By 1923 the New York Giants were winners on consecutive World Series’. Except for 1917, they’d been also-runs for most of the 19-teens. They’d roared back in 1921 to defeat the crosstown Yankees in the Series, then done it again the next year. It was, as Giants pennant winners went, a very different team from the normal champs.

Baseballwise, the New York of the early 1920s was the bailiwick of John J. McGraw and the Giants. They’d won consecutive titles, and McGraw was an institution dating back to the turn of the century. More even than Babe Ruth, McGraw was “Mr. Baseball” in New York. That would begin changing with this World Series. The ’23 Giants weren’t a typical McGraw team, a team heavy in pitching and speed. McGraw had adjusted to the “lively ball” era very well and produced a team that led the National League in runs, hits, average, normal “deadball” stats. But it also led the NL in slugging, OBP, OPS, and total bases. They were third in home runs, stolen bases, and doubles, while posting a second in triples. The staff, unlike pre-1920 Giants teams was sixth in ERA, but higher in strikeouts, hits, and runs allowed while being third in shutouts.

The infield consisted of three Hall of Famers. George “Highpockets” Kelly held down first. He hit .307 with 16 home runs and 103 RBIs. The homers were second on the team, while the RBIs were third. His WAR was 2.5. Frankie Frisch at second was a star. He led the team with a 7.1 WAR and was second in runs scored and RBIs while his .348 average paced the regulars. Dave Bancroft also hit .300, but was beginning the downside of his career. He had 46 errors at short and was beginning to be pushed by 19-year-old Travis Jackson, another future Hall of Famer, he was second on the team with 3.7 WAR.. Heinie Groh was the non-Hall of Famer and, at 33, the oldest of the starters. He hit .290 with no power and posted an even 3.0 WAR. Fred Maguire, along with Jackson, was the primary infielder on the bench, although future star, Hall of Famer, and Giants manager Bill Terry got into three games.

Five men did the bulk of the outfield work. Hall of Famer Ross Youngs was in right. He hit .336, led the team with 200 hits and with 121 runs scored, producing an OPS+ of 125 and a 3.6 WAR. The other corner outfielder was Emil “Irish” Meusel, brother of Yankees left fielder Bob Meusel. It’s the first time brothers playing the same position faced each other in a World Series. “Irish” led the team in RBIs with 125, in homers with 19, in triples with 14 and was considered an excellent outfielder, although the general consensus was that his brother had the better arm. All that got him 2.2 WAR. Jimmy O’Connell got into 87 games, most in center field. He hit .250 with six home runs, good for fourth on the team. Bill Cunningham and 32-year-old Charles “Casey” Stengel (another Hall of Famer, but in a different context). were the other two outfielders. Cunningham saw action in 79 games, while Stengel got into 75. Stengel hit .335 and both men had five home runs, good for a fifth place tie on the team. Twenty-three year old future Hall of Fame inductee Hack Wilson got into three games late in the season.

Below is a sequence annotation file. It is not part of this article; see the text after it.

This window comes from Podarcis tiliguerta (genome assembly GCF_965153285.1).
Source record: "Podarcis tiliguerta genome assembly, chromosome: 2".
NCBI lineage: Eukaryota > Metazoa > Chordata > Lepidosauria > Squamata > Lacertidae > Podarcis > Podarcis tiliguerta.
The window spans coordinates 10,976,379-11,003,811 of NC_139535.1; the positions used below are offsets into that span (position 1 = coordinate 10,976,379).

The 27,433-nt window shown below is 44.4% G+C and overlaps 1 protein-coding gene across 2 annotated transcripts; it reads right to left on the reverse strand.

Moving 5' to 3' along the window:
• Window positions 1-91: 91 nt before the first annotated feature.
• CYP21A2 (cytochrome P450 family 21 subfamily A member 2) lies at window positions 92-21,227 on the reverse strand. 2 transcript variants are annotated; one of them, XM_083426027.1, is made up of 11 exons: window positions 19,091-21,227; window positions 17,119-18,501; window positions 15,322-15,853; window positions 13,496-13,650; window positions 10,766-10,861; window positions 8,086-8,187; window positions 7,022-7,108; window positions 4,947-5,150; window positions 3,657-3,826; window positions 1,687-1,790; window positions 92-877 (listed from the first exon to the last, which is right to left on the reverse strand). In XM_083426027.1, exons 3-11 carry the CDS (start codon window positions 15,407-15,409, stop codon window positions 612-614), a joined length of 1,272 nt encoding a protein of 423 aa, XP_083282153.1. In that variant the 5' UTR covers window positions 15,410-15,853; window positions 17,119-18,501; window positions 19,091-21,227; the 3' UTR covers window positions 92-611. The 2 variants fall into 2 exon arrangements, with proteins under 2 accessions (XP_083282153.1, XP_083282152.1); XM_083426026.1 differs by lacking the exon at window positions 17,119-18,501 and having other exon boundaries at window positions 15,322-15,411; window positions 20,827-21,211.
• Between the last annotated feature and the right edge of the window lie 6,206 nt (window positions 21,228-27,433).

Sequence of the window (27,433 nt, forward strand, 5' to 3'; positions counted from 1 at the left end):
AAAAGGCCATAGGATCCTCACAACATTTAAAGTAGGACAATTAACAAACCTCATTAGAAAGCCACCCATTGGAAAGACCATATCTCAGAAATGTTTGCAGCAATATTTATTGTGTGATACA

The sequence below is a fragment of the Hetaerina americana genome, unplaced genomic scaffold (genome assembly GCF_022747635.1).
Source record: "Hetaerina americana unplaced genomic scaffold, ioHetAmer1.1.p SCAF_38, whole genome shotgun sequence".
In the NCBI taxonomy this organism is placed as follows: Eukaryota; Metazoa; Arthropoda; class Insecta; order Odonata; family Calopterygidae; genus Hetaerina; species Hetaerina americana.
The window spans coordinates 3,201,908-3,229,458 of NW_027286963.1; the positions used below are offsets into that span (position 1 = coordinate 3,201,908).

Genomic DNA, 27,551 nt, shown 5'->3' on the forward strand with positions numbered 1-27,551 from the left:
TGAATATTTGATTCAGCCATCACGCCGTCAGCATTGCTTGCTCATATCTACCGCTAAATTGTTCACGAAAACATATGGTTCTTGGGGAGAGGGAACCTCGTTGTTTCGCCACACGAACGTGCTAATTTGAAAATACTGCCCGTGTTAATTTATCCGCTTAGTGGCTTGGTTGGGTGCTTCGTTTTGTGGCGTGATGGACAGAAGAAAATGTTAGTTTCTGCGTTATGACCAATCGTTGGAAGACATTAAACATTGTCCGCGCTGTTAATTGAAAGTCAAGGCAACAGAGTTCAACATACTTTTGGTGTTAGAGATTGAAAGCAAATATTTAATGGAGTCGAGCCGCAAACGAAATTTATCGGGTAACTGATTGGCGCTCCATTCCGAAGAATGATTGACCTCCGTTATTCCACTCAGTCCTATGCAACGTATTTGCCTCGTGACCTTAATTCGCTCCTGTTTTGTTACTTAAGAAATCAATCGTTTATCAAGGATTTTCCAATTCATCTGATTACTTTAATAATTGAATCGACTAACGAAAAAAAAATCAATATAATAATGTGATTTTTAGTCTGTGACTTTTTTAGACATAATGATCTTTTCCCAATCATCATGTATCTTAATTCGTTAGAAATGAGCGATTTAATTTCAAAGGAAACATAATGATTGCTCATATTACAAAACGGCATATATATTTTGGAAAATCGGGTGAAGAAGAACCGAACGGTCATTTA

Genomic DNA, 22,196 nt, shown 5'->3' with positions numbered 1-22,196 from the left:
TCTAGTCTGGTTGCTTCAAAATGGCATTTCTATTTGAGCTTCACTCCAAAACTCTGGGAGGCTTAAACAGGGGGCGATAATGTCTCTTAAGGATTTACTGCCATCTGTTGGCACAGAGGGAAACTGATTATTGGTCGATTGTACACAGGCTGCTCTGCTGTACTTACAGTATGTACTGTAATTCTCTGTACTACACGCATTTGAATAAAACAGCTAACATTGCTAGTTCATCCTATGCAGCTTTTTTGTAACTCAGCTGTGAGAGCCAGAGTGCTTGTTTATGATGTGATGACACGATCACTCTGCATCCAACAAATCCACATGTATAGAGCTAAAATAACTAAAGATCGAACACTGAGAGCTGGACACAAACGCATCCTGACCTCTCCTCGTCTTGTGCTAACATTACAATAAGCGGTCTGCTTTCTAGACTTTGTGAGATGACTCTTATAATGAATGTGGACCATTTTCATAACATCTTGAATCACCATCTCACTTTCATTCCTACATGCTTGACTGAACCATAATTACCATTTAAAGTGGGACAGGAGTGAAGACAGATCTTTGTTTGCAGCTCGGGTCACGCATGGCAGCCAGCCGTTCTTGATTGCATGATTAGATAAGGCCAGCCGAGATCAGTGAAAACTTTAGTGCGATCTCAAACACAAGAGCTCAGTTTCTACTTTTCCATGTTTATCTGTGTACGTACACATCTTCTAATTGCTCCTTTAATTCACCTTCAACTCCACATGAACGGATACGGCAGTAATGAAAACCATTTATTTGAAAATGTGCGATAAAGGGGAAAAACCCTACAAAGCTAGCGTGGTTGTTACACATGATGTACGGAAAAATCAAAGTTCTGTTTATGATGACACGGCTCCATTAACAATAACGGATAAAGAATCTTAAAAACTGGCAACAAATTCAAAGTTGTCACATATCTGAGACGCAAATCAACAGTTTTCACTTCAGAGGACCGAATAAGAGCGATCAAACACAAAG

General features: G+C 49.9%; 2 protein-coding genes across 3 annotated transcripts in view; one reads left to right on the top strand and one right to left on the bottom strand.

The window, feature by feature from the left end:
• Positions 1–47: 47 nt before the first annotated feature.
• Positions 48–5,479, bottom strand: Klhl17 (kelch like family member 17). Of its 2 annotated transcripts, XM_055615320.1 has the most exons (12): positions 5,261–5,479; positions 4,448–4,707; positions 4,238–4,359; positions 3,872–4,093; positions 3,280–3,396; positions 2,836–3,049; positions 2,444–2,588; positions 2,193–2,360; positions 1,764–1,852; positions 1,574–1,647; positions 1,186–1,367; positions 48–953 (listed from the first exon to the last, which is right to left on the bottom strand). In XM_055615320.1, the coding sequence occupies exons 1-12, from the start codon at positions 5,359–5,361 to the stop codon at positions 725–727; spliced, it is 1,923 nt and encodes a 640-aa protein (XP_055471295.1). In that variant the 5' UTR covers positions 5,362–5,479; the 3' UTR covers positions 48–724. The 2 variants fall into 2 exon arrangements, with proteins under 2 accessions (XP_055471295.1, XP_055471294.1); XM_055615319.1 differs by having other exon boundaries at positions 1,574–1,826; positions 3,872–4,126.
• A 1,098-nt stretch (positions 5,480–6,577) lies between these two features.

Frank Snyder did most of the catching, getting into 120 games. He was a good defensive backstop but his backup Hank Gowdy hit better. Gowdy, a hero of the 1914 Series, was 33 and not able to catch as often as previously. Alex Gaston and Earl Smith got into just over 20 games each.

The pitching staff was a long ride from the Mathewson, McGinnity, Marquard, Ames staffs of the early century. While those pitchers are still reasonably well known (except maybe Red Ames), the ’23 Giants staff wasn’t filled with household names. Hugh McQuillan, Mule Watson, and Jack Scott were the right handers. McQuillan and Watson both had ERA’s of 3.41 while Scott’s was 3.89. All three had given up more hits than they had innings pitched. McQuillan’s 3.3 WAR was easily highest among the staff. Lefties Art Nehf and Jack Bentley both had ERAs north of four and continued the trend of giving up more hits than having innings pitched. The Bullpen featured spot starter Rosy Ryan who went 16-5 and Claud Jonnard. Both had ERAs in the mid-threes and Jonnard joined the pack that gave up more hits than had innings pitched. Ryan missed making it unanimous by less than four innings.